MADISON, Wis. (AP) — The Wisconsin Democratic Party on Wednesday launched a $4 million effort to pressure Republicans to back down from impeaching a new liberal state Supreme Court justice being targeted after she criticized GOP-drawn legislative electoral maps and spoke in favor of abortion rights.
After investing nearly $10 million in electing Justice Janet Protasiewicz, the effort is meant to protect what Democrats hailed as a major political victory. The judge’s election tipped the balance of power in the state Supreme Court, giving Democrats the upper hand in state’s fights over abortion and redistricting.
“Republicans are holding a political nuclear football,” Wisconsin Democratic Party Chair Ben Wikler said in reference to impeachment.
The effort will include digital and television ads, in-person voter outreach, and a website tracking where every Republican lawmaker stands on impeachment.
Protasiewicz is part of a 4-3 liberal majority on Wisconsin’s Supreme Court. The escalating fight over her seat has implications for the 2024 presidential election in the battleground state. In 2020, the conservative-controlled Supreme Court came within one vote of overturning President Joe Biden’s win in the state. More fights over election rules that will be in place for the 2024 election are pending, and any disputes over the winner could be decided once again by the state Supreme Court.
Protasiewicz began her 10-year term in August after winning her election by 11-points in April, aided with nearly $10 million from the Wisconsin Democratic Party. During the campaign, Protasiewicz spoke in favor of abortion rights and called GOP-drawn maps “unfair” and “rigged.”
Protasiewicz never promised to rule one way or another on redistricting or abortion cases.
Her win gave liberals a majority on the court for the first time in 15 years, boosting hopes among Democrats that it will overturn the state’s 1849 abortion ban, throw out the Republican maps and possibly undo a host of Republican priorities.
Unable to defeat Protasiewicz in the election, Republican lawmakers are now talking about impeaching her because of her comments during the race and her acceptance of the money from the Democratic Party.
Republicans have raised impeachment as a possibility if Protasiewicz does not recuse herself from consideration of two redistricting lawsuits filed in her first week in office last month. The GOP-controlled Legislature asked for her to step aside from the cases.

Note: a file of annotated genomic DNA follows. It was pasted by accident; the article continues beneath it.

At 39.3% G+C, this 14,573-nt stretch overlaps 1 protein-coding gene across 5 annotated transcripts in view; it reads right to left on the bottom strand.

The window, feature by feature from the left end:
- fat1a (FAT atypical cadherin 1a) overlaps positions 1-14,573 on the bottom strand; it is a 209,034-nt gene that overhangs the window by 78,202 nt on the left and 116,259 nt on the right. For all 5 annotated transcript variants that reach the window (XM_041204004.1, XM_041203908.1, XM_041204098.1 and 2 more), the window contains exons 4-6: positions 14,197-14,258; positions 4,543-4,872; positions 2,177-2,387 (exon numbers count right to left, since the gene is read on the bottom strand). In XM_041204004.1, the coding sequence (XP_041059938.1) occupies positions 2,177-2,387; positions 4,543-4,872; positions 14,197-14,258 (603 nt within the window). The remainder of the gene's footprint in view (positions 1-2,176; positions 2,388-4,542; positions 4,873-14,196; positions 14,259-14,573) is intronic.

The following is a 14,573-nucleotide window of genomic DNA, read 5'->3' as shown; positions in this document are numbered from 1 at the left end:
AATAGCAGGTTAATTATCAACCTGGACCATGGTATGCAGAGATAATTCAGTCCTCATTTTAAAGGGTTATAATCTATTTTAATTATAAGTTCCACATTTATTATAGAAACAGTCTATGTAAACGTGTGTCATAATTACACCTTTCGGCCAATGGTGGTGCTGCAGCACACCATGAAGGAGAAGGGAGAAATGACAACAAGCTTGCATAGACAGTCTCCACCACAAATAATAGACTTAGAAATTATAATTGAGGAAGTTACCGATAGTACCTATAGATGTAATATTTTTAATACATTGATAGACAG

Protasiewicz on Tuesday gave attorneys until Sept. 18 to react to the fact that the Wisconsin Judicial Commission, which investigates complaints against judges, dismissed complaints against her alleging her campaign comments on redistricting violated the state judicial code.
A lawsuit in a county court seeking to overturn Wisconsin’s 1849 abortion ban was filed before Protasiewicz won the election. That case is expected to eventually reach the Wisconsin Supreme Court.
Wikler said Tuesday that impeaching Protasiewicz would be “an absolute political, moral and constitutional disaster” that would “rewrite our system of government, to rip away what the founders intended, to rip away the principle of co-equal branches of government and replace it with an autocracy of the Legislature.”
He said the state party was joining with other as-yet-unnamed groups in a $4 million public relations campaign to pressure Republicans to back down.
Wisconsin Republican Party Chair Brian Schimming dismissed the effort, saying Democrats were trying to “divert attention away from the hyper-partisan and wildly inappropriate prejudgements of Janet Protasiewicz.”
The legislative electoral maps drawn by the Republican-controlled Legislature in 2011 cemented the party’s majorities, which now stand at 65-34 in the Assembly and a 22-11 supermajority in the Senate. It would take only 50 votes to impeach. It takes 22 votes to convict in the Senate, the exact number of seats Republicans hold.
If the Assembly impeaches her, Protasiewicz would be barred from any duties as a justice until the Senate acted. That could effectively stop her from voting on redistricting without removing her from office and creating a vacancy that Democratic Gov. Tony Evers would fill.
If there is a vacancy before December, that would trigger another Supreme Court election on the same date as Wisconsin’s presidential primary in April 2024.
Scott Bauer, The Associated Press